NATO’s Brussels Summit and the Arctic

See The Simons Foundation's Arctic Security Briefing Papers for information on military policies and practices in the Arctic region by Ernie Regehr O.C., Senior Fellow in Arctic Security and Defence at The Simons Foundation.


NATO’s Brussels Summit and the Arctic

The run-up to this month’s NATO summit featured an array of pundits, experts and, notably, Canadian Parliamentarians, encouraging the Alliance to step up its presence and collective operations in the Arctic. As it turned out, NATO leaders wisely resisted the entreaties. The Brussels Summit Declaration is silent on the Arctic, and NATO officials, when asked about it, were just as inclined to talk about Arctic cooperation as they were about military expansion and Russian or Chinese threats in the high north.

The two-pronged appeals ahead of the Brussels meeting – to heed the ongoing build-up of Russian military capacity in the Arctic, and to call for a more overt collective response by NATO – were typified by the Wall Street Journal’s insistence that the US and NATO should “adopt a new strategy” in response to the “massive Russian military buildup” in the High North.  Just days before the summit, the UK’s Chatham House, the Royal Institute of International Affairs, called on NATO to develop a “coherent vision for how to protect NATO interests in the Arctic.”  Earlier, a RealClear Defense analysis, one among many similar media commentaries, also insisted that the US and NATO needed an Arctic strategy to counter Russia’s decade-long campaign “to assert and even expand its claims to the Arctic.”  A CBC analysis went further to warn that “Russian advances in the Arctic are leaving NATO behind,” and that “the Russian bear has pursued a steady march forward much closer to Canada in the Arctic.” 

A June 2018 report from the House of Commons Standing Committee on National Defence (NDDN),  adopts a similar posture to recommend that “the Government of Canada take a leading role within NATO to specialize in Arctic defence and security doctrine and capabilities, and enhance NATO’s situational awareness in the Arctic, including joint training and military exercises for NATO members in the Canadian Arctic” (Recommendation 19). 

It was a surprising appeal from Canadian Parliamentarians inasmuch as Canada’s traditional posture has been one of firm opposition to collective NATO involvement in the Arctic.  The Government of Stephen Harper was pointed in its insistence that NATO had no role in the Arctic, and also in its warnings that continued calls for a NATO role would only heighten east-west tensions.  A 2017 statement by the Government of Justin Trudeau on Arctic foreign policy also implicitly rejects NATO involvement:

“The increasing accessibility of the Arctic has led to a widespread perception that the region could become a source of conflict. This has led to heightened interest in the Arctic in a number of international organizations including NATO and the Organization for Security and Co-operation in Europe. Canada does not anticipate any military challenges in the Arctic and believes that the region is well managed through existing institutions, particularly the Arctic Council. We will continue to monitor discussion of Arctic issues in other international forums and intervene when necessary to protect Canada’s interests”  (emphasis added).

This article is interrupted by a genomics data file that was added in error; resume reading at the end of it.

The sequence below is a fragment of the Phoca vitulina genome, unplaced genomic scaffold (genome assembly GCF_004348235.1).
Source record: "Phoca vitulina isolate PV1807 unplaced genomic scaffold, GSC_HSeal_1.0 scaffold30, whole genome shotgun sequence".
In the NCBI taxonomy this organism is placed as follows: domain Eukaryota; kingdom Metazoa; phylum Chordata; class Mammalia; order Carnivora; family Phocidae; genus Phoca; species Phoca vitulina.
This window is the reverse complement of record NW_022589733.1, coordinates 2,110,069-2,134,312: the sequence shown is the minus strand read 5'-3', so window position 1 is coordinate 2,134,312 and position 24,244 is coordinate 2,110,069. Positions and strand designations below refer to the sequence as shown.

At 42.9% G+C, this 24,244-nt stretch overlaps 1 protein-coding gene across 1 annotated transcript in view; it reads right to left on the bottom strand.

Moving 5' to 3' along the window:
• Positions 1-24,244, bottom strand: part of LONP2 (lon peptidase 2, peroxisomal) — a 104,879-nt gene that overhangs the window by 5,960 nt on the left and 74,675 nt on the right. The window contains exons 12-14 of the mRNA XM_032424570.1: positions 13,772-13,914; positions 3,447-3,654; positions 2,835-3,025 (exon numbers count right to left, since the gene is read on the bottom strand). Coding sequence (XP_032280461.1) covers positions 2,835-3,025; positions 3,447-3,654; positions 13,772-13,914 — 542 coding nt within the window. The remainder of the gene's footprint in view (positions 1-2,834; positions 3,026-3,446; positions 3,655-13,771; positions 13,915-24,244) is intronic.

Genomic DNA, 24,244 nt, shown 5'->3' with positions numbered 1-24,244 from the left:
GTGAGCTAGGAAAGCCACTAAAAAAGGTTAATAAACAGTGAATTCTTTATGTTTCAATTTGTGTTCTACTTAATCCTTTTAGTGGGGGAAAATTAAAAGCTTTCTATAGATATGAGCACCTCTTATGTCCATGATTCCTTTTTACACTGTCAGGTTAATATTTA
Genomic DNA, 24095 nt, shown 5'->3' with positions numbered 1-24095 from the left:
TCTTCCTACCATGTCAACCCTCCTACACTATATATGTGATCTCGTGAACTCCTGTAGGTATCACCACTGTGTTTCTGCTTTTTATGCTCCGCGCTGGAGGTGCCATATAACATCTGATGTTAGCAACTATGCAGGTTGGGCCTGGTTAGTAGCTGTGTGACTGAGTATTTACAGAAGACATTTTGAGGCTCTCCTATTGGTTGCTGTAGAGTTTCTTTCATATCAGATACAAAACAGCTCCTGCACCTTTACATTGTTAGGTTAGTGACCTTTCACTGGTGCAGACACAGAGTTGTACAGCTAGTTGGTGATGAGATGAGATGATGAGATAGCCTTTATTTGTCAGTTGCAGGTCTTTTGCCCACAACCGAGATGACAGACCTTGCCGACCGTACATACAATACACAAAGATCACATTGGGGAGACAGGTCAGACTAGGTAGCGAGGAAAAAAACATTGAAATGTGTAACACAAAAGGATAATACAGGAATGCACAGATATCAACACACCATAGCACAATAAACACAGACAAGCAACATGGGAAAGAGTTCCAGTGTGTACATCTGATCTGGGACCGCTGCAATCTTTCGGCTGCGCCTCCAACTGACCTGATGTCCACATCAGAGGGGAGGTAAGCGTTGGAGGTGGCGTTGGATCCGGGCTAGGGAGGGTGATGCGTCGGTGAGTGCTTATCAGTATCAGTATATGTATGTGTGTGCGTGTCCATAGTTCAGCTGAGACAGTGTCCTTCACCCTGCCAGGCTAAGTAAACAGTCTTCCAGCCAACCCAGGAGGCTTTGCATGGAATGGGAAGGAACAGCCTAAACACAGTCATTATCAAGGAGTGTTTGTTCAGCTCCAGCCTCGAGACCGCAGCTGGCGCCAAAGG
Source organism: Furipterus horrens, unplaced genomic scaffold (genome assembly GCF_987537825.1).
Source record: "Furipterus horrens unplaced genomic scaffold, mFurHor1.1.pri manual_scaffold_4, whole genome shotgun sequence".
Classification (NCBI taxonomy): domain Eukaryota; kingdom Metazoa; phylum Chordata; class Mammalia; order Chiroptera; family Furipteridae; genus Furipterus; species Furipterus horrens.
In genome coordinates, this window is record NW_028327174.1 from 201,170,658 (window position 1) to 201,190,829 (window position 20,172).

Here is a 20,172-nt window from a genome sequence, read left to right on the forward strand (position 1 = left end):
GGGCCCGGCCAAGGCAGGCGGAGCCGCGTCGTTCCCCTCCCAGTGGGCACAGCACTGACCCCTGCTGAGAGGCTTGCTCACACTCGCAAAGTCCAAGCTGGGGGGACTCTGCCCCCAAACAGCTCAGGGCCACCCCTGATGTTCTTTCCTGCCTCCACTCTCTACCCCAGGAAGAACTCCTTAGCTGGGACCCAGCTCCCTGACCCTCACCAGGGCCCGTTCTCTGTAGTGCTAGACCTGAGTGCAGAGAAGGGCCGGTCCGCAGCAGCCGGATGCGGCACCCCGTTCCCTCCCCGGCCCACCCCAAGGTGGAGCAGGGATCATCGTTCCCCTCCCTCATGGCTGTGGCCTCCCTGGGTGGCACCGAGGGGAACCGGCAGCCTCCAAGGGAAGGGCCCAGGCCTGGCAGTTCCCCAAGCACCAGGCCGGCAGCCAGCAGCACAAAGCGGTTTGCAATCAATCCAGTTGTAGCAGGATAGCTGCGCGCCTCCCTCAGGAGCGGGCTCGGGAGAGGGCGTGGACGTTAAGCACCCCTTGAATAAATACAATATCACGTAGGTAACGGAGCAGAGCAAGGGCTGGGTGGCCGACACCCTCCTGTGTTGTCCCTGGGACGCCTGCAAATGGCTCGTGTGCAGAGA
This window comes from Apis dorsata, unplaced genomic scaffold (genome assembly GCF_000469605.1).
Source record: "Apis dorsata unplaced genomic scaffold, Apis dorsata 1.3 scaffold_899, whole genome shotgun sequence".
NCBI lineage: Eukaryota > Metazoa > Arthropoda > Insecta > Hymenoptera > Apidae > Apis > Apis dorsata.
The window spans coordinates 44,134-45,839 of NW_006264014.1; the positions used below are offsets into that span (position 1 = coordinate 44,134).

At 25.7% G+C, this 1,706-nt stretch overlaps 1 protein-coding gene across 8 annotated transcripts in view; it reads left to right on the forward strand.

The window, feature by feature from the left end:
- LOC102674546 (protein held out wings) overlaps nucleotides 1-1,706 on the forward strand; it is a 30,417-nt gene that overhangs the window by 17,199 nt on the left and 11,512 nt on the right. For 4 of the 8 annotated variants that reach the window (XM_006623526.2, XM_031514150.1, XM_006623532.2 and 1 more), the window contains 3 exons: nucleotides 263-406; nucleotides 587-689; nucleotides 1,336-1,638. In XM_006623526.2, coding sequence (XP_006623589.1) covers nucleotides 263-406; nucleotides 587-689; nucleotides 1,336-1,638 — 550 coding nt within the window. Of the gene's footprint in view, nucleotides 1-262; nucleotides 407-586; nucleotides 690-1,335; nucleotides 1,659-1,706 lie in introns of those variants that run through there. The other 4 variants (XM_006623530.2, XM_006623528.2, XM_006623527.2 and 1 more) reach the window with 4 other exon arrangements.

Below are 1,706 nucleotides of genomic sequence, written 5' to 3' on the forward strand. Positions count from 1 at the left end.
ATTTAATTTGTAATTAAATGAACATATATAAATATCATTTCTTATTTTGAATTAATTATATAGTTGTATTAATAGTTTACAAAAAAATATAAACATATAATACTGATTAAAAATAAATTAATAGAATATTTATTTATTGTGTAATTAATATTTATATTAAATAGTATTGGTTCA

Washington has certainly not proposed any significant role for NATO in the Arctic, seeing NORAD and its own Northern Command (USNORTHCOM) as the focus of defence efforts in the western Arctic. As the Canadian academic and Arctic specialist Michael Byers told the Committee: 

“[I]t’s important to underline that there are in fact, from a security organizational perspective, two Arctics. There is the European Arctic, which the Americans regard as part of the U.S. European Command, which is very much a NATO co-operative exercise. There is the North American Arctic, which from an American perspective is NORTHCOM, and from a Canadian perspective a NORAD mission, not a NATO mission.” (p. 78).

The NDDN report nevertheless points to the Trudeau Government’s defence policy paper – Strong, Secure, Engaged – and its reference to enhancing military operational capabilities in the North, including the capacity to conduct “joint exercises with Arctic allies and partners” and strengthening “situational awareness and information sharing in the Arctic, including with NATO” (p. 77), finding in that a basis for promoting a collective NATO presence in the Arctic. The report notes that “a number of witnesses welcomed the involvement of NATO in the security and defence of Canada’s Arctic,” and that, as the region becomes more accessible, and as “Russia builds its military capabilities and China increases its presence in the Arctic,” Canada should look to NATO for help in Arctic protection (p. 77). One witness, in a curious take on Alliance solidarity, even “urged Canada to convince NATO to spend more time worrying about Canada’s north as opposed to Norway’s north” (p. 77). Testimony at the Committee included calls for Canada to conduct training exercises with NATO in the Arctic, establish a NATO centre of excellence on Arctic Security in Canada, and play a leadership role in any NATO northern or Arctic command (p. 78).  Continue reading...



Ernie Regehr, O.C. is Senior Fellow in Arctic Security and Defence at The Simons Foundation, and Research Fellow at the Centre for Peace Advancement, Conrad Grebel University College, University of Waterloo.